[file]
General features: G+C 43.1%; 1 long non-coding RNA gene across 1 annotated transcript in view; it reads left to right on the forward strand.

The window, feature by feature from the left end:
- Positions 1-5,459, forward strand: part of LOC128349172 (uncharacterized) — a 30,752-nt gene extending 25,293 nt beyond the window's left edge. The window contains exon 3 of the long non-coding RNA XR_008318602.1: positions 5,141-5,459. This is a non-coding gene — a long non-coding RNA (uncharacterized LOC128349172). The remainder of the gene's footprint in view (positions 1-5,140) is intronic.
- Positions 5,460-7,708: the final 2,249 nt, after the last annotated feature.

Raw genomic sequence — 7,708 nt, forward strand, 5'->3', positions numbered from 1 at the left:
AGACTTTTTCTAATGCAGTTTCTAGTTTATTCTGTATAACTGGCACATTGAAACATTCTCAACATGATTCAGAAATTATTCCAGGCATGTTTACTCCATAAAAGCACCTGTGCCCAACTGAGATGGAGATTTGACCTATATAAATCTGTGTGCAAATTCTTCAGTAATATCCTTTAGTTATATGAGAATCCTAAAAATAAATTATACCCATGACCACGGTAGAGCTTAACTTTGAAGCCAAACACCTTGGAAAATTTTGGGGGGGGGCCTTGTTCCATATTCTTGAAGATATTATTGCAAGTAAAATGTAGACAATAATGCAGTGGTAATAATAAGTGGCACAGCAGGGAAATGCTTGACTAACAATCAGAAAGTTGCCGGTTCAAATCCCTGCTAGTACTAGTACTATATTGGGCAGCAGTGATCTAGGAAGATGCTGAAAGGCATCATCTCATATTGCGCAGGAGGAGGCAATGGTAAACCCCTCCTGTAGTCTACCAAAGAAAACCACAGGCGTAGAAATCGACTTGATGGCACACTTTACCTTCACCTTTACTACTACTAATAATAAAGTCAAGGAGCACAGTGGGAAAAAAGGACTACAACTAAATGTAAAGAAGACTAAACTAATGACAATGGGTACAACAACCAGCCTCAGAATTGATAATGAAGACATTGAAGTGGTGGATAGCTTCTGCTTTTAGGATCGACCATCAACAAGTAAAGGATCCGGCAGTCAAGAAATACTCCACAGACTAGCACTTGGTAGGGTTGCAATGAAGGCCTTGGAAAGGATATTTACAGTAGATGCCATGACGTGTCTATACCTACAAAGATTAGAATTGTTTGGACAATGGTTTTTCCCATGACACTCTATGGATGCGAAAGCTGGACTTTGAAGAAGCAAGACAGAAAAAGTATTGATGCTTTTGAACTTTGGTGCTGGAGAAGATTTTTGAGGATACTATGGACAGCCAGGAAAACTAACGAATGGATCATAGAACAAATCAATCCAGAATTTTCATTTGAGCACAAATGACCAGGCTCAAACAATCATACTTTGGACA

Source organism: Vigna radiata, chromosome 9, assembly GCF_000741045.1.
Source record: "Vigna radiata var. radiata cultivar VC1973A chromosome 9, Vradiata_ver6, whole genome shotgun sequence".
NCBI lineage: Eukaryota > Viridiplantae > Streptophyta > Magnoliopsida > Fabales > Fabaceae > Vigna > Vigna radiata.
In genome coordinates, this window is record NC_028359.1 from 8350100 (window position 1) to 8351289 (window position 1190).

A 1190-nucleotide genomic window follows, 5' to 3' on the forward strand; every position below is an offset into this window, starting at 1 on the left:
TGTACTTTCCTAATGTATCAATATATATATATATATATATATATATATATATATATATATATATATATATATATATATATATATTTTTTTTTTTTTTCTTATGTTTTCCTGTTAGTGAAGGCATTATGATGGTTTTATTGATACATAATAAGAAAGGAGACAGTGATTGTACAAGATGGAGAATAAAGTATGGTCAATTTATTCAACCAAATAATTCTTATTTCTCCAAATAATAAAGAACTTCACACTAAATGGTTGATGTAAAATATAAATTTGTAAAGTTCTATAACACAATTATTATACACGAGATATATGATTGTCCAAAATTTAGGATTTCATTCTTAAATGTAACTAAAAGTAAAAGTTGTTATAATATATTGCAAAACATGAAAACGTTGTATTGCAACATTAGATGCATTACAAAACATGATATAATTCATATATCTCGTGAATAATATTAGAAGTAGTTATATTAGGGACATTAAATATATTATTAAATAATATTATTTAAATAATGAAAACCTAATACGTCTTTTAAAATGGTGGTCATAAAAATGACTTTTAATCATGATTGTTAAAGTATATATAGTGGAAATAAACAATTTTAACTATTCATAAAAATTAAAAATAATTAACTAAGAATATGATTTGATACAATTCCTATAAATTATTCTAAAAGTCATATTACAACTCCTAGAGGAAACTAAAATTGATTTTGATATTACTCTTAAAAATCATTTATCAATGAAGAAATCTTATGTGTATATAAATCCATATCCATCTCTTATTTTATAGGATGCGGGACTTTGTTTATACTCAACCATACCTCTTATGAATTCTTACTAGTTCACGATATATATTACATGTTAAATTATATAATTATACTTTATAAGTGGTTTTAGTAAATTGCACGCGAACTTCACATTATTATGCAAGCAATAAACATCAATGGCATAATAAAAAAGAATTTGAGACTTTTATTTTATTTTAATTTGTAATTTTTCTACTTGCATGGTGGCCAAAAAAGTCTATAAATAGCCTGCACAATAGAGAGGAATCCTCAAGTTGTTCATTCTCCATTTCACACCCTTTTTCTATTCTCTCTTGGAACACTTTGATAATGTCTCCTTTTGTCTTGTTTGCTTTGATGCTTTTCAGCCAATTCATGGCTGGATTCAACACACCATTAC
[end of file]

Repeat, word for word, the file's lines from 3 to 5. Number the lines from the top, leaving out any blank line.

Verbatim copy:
- Positions 1-5,459, forward strand: part of LOC128349172 (uncharacterized) — a 30,752-nt gene extending 25,293 nt beyond the window's left edge. The window contains exon 3 of the long non-coding RNA XR_008318602.1: positions 5,141-5,459. This is a non-coding gene — a long non-coding RNA (uncharacterized LOC128349172). The remainder of the gene's footprint in view (positions 1-5,140) is intronic.
- Positions 5,460-7,708: the final 2,249 nt, after the last annotated feature.

Raw genomic sequence — 7,708 nt, forward strand, 5'->3', positions numbered from 1 at the left: